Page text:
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Graham Greene, short stories

 
 
Reply Sat 13 Jun, 2009 09:53 pm
I am wondering if I'm the only person in the world who watched a tv series, no doubt British, featuring thirty minute/less episodes of short stories, back in the seventies or eighties. (Maybe they were an hour, but I don't think so.)

The one I remember, from a short story that I'm almost positive was by Graham Greene, featured the actor Alec Guinness going into a cafe in Paris on a rainy night and ordering Pouilly Fuisse (the first time I ever heard of that). There was a woman alone not far away... the episode was simple but - obviously - memorable.

I've given up (to date) researching this online. I'm interested, because the episode remains in my own mind as a kind of painting, not unlike the Degas painting of the woman with absinthe, except in this case it is the man I remember.

In the meantime, there's a fresh article on Greene, here -
http://www.nytimes.com/2009/06/14/movies/14raff.html?hpw







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Type: Discussion • Score: 3 • Views: 4,602 • Replies: 11
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roger
 
  1  
Reply Sun 14 Jun, 2009 12:39 am
@ossobuco,
Actually, I haven't read anything by Graham Greene. Maybe I should. I have noticed than when a well known author who can sell most anything he writes, his (or her) short stories are definately worth reading.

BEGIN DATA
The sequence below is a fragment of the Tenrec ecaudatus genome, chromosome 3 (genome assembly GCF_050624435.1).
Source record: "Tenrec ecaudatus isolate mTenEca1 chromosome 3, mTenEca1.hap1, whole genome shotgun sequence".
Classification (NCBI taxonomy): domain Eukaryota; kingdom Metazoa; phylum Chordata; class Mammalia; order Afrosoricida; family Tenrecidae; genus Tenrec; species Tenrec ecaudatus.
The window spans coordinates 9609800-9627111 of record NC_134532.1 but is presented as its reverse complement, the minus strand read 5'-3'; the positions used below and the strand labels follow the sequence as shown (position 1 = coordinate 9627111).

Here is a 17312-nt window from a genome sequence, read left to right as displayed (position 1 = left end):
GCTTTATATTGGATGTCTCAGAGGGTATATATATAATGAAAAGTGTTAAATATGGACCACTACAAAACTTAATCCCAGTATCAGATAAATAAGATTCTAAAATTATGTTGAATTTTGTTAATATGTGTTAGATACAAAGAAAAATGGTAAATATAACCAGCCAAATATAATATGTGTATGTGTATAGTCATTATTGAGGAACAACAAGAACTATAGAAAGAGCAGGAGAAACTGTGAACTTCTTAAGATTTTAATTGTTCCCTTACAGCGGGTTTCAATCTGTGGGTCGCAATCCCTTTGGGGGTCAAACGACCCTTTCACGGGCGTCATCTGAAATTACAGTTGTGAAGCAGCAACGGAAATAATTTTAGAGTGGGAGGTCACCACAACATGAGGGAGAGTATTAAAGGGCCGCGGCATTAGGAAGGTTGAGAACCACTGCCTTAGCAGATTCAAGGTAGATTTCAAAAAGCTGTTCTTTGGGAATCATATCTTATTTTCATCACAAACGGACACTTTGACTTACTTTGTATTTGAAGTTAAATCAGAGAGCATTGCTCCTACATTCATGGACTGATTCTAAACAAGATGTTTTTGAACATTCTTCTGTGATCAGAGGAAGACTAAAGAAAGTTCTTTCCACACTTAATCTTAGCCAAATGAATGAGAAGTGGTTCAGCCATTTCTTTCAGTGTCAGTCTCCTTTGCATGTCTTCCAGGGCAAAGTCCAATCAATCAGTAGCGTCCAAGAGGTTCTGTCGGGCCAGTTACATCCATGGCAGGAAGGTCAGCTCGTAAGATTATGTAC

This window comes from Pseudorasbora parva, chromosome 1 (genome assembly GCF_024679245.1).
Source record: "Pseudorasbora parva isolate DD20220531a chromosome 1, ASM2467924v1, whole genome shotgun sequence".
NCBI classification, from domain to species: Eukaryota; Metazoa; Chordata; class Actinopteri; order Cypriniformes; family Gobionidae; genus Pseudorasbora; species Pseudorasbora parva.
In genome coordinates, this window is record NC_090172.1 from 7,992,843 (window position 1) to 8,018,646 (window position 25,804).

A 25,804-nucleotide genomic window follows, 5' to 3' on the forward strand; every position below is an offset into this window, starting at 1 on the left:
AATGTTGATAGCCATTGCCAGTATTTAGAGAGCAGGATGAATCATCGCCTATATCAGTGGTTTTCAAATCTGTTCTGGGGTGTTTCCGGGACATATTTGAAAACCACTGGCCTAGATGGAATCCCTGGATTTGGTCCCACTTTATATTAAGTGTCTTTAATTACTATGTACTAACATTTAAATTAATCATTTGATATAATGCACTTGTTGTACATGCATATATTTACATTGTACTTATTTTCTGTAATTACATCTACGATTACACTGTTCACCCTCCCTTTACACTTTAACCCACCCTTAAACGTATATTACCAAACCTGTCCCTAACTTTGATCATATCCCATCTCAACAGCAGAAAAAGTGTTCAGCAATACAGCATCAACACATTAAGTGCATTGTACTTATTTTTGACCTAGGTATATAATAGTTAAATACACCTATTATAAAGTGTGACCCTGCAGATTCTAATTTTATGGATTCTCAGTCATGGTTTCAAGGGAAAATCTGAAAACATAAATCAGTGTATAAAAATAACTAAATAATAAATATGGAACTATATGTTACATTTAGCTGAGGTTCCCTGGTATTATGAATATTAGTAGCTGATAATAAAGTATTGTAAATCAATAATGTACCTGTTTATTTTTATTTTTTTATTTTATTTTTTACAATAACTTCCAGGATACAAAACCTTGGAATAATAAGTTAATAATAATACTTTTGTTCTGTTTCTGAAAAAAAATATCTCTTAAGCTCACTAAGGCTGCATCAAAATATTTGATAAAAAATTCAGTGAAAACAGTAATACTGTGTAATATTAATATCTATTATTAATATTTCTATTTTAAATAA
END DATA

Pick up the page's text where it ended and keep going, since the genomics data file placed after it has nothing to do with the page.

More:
0 Replies
 
Walter Hinteler
 
  1  
Reply Sun 14 Jun, 2009 01:38 am
@ossobuco,
ossobuco wrote:

I am wondering if I'm the only person in the world who watched a tv series, no doubt British, featuring thirty minute/less episodes of short stories, back in the seventies or eighties. (Maybe they were an hour, but I don't think so.)
[...]

I've given up (to date) researching this online. I'm interested, because the episode remains in my own mind as a kind of painting, not unlike the Degas painting of the woman with absinthe, except in this case it is the man I remember.


Shades of Greene at Wikipedia (with a link to the Internet Fim DataBase).
0 Replies
 
rosborne979
 
  1  
Reply Sun 14 Jun, 2009 06:57 am
@ossobuco,
This is the only way I know of Graham Greene:
Quote:
In the film Donnie Darko (2001), the main character contributes to discussion of The Destructors (by Graham Greene) in his English class. Several of Donnie's acts of vandalism are drawn from influences in The Destructors, for example, the flooding of his school and the arson of the house of a pedophile promotional speaker.


Quote:
Plot summary

The Destructors occurs in the mid-1950s, and is about a boys' gang named the "Wormsley Common Gang", after the place where they live. Trevor, or "T", the protagonist, devises a plan to destroy a two hundred-year-old house that survived The Blitz, simply because it is beautiful. Under T, their new leader, the gang accepts the plan and executes it when the owner of the house, Mr. Thomas (whom the gang call "Old Misery"), is away during a bank holiday weekend. Their plan is to destroy the house from inside, then tear down the remaining infrastructure. Mr Thomas returns home early, however, and the gang locks him in the outhouse and leader T refuses to stop until the destruction job is complete, because even the facade is valuable and could be reused. The final damage to the house is done when a parked lorry pulls away a support pole from the side of the house. Mr. Thomas is released from the outhouse by the aforementioned lorry's driver and is left with the dusty rubble of what once was his home.